Indonesian woman loses Supreme Court appeal over blasphemy conviction

Indonesian woman loses Supreme Court appeal over blasphemy conviction

The Great Mosque of Medan. Credit: Uskarp/Shutterstock.
The Great Mosque of Medan. Credit: Uskarp/Shutterstock.

.- Indonesia's Supreme Court has rejected the appeal of a Buddhist woman who was convicted of blasphemy for complaining about the volume of a local mosque's call to worship.

The court's ruling was made March 27, and posted to its website April 8.

The woman, Meliana, is of Chinese descent and lives in Tanjung Balai, about 110 miles southeast of Medan. She said in 2016 that an adhan was “too loud” and hurt her ears, according to The Jakarta Post. She made the comment in a private conversation to her neighbor, Kasini, but her words were subsequently twisted to seem like an objection to the adhan itself and spread on social media.

Anti-Chinese violence flared in Tanjung Balai after Meliana's comments were shared on social media, with her property and several Buddhist temples being set aflame.

She was convicted of blasphemy, and sentenced in August 2018 to 18 months in prison. She had lost an appeal with the North Sumatra High Court before turning to the Supreme Court.

Meliana's lawyer, Ranto Sibarani, said he was surprised her conviction was upheld because he considered there wasn't enough evidence of blasphemy.

“The evidence was only a statement signed by residents. It’s strange that a statement signed by other people could be used as evidence of religious blasphemy,” Sibarani told The Jakarta Post. He said the statement letter used as evidence in the court was written six months after the incident.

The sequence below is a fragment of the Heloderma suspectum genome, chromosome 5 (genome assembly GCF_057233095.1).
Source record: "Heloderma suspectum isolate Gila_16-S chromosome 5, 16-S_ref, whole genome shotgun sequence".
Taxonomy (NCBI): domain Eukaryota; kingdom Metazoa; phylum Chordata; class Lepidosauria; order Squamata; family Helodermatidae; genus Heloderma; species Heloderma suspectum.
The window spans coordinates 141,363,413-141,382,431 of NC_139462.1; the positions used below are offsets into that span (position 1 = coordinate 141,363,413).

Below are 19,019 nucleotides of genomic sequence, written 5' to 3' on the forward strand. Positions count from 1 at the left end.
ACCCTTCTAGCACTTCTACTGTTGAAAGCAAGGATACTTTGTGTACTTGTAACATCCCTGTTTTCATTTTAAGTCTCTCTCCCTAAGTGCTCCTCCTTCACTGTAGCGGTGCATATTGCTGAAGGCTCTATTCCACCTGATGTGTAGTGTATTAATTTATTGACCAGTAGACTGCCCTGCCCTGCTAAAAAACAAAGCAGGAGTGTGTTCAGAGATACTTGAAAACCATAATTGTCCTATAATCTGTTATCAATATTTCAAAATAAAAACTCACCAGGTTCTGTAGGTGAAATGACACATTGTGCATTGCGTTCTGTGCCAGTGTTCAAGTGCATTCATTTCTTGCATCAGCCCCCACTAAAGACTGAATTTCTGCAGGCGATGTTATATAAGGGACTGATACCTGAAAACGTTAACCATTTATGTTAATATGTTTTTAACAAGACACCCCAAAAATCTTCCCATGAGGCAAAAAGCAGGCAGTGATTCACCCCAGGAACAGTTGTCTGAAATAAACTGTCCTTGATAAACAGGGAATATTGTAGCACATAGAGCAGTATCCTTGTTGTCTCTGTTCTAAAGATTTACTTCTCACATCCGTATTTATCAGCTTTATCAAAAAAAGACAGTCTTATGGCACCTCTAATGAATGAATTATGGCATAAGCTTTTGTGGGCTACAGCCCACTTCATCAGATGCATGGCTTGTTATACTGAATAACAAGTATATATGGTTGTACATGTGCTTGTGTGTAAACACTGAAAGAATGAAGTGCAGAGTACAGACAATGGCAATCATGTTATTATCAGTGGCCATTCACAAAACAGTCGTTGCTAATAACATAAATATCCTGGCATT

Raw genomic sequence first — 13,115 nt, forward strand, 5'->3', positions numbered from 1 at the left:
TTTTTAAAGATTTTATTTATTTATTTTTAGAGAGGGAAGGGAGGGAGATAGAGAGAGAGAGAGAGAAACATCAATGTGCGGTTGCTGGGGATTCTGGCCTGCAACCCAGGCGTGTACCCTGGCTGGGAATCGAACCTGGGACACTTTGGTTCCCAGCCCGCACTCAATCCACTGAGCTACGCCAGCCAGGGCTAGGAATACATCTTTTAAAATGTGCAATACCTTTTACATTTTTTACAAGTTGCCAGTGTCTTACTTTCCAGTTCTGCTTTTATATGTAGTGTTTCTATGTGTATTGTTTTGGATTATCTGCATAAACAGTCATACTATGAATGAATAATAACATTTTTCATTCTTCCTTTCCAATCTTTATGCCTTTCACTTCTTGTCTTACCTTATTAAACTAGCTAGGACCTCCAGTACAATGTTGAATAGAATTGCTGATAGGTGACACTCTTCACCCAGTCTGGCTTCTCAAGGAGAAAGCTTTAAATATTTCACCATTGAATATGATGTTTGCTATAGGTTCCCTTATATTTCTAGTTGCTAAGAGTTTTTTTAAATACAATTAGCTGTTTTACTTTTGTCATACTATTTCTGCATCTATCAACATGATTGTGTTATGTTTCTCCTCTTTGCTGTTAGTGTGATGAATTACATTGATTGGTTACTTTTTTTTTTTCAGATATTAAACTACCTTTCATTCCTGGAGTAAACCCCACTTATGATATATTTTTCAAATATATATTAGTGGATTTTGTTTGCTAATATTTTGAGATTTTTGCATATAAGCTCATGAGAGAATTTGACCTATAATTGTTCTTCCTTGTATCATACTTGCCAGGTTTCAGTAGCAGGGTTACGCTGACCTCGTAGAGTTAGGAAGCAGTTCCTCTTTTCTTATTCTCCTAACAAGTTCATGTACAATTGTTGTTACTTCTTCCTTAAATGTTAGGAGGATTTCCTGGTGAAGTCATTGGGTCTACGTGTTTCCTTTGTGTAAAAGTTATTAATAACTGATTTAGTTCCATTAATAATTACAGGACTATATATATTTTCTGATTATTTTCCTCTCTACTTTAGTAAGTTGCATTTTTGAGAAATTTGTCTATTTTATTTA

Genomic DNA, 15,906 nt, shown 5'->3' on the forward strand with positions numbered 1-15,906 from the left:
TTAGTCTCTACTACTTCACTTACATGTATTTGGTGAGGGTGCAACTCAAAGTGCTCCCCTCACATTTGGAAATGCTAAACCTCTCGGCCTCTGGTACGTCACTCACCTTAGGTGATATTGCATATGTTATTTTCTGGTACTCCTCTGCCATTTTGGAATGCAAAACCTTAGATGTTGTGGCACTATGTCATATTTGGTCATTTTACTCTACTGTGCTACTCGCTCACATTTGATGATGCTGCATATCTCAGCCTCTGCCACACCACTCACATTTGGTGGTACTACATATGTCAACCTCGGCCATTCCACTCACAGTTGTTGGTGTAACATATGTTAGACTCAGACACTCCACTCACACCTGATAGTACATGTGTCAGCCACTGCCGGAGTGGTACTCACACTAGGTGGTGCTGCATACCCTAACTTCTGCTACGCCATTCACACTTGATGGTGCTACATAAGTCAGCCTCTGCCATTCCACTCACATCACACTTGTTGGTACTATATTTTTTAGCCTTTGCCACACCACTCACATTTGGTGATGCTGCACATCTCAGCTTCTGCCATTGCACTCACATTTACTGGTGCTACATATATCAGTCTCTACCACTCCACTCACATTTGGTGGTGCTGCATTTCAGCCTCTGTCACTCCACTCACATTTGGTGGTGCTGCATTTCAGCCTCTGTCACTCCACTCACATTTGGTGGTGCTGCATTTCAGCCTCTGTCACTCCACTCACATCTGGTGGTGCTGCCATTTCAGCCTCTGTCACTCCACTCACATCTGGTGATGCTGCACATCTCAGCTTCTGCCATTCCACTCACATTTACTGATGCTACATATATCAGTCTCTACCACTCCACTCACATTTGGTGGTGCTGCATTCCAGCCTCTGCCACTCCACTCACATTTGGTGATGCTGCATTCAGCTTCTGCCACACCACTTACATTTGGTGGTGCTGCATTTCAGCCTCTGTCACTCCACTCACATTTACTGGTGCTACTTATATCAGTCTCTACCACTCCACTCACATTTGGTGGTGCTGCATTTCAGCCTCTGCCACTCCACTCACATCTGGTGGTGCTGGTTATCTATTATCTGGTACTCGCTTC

He told Al Jazeera: “There is no evidence that she committed blasphemy. This hoax spread in the course of a week and ruined a woman's life in the process. Today's decision is very dangerous because in the future it means that people can spread false information which will lead to wrongful convictions under the blasphemy law.”

Sibarani intends to file a judicial review of the case.

Two prominent Islamic organizations in Indonesia, Nahdlatul Ulama and Muhammadiyah, have reportedly criticized Meliana's conviction, saying a complaint over the volume of adhans should not be considered blasphemy.

Meliana was charged with blasphemy only after the local chapter of the Indonesian Ulema Council issued an opinion saying she had insulted Islam. The Islamic Defenders Front has supported her conviction.

Indonesia is the largest Muslim-majority nation in population. Alongside the 87 percent of its population who are Muslim, 10 percent of the population is Christian, and 2 percent are Hindu. Discrimination and attacks on religious minorities occur not infrequently

The constitution of the country officially invokes “belief in the One and Only God” and guarantees religious freedom, but strict blasphemy laws embedded in its criminal code have been criticized by national and international human rights groups. Almost all blasphemy cases in Indonesia have ended in convictions.

Basuki Tjahaja Purnama, a Christian and the former governor of Jakarta, completed a two-year sentence in January on a conviction of insulting the Quran.

Tags: Religious liberty, Indonesia